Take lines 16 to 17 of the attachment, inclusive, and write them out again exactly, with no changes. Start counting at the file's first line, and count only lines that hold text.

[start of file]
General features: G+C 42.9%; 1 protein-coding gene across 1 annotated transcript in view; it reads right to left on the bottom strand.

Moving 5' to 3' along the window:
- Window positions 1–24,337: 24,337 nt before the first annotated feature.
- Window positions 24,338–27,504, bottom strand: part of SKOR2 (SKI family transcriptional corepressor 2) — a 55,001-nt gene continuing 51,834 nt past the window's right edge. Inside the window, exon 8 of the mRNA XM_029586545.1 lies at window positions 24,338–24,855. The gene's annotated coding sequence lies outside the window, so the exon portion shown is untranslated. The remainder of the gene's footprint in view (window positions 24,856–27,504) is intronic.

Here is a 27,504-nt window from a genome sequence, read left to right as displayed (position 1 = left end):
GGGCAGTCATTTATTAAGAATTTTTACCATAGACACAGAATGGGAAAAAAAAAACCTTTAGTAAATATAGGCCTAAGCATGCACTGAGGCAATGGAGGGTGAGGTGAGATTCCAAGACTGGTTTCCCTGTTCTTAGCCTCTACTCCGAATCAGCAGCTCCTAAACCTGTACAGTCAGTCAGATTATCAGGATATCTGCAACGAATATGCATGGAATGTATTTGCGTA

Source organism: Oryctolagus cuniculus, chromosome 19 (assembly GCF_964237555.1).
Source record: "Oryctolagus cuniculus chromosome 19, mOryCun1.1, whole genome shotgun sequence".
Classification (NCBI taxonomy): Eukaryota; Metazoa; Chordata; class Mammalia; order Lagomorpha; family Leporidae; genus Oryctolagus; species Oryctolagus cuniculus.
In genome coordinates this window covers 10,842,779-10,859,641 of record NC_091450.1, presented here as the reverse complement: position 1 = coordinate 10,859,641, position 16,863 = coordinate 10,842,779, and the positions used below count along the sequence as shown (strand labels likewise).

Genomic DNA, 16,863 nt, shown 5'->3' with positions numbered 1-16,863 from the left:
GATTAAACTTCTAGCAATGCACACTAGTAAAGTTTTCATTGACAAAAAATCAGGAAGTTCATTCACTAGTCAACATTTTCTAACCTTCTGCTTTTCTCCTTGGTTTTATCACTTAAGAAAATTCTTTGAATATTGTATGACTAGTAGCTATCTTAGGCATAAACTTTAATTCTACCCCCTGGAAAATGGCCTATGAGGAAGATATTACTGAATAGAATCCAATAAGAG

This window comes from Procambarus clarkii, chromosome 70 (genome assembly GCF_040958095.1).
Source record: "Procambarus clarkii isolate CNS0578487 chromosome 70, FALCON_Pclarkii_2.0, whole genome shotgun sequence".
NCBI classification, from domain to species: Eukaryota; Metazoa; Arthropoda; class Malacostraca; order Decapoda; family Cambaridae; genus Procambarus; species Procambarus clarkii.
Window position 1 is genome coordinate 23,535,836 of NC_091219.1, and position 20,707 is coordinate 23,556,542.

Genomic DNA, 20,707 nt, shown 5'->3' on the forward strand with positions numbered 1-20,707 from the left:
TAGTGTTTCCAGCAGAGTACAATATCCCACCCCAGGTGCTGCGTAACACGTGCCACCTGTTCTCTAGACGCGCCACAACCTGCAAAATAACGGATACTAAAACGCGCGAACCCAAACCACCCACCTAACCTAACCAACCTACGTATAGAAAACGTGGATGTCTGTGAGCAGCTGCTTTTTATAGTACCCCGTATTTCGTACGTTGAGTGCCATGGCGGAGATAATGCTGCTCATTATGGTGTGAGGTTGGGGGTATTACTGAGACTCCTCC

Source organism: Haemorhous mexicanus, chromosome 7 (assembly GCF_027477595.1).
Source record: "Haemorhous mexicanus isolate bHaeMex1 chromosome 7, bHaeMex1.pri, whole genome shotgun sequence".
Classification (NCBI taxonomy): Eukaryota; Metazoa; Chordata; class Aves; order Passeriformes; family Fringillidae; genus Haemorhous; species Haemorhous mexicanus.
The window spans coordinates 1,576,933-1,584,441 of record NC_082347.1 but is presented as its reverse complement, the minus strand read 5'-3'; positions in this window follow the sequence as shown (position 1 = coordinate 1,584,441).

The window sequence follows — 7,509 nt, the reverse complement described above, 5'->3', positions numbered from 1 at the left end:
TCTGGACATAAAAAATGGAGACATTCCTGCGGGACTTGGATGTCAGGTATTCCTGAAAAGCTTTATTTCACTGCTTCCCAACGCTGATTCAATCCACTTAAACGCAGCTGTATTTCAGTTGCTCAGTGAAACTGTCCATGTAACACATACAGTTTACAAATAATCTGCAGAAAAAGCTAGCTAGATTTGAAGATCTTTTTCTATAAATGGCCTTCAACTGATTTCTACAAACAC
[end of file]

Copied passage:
Window position 1 is genome coordinate 23,535,836 of NC_091219.1, and position 20,707 is coordinate 23,556,542.

Genomic DNA, 20,707 nt, shown 5'->3' on the forward strand with positions numbered 1-20,707 from the left: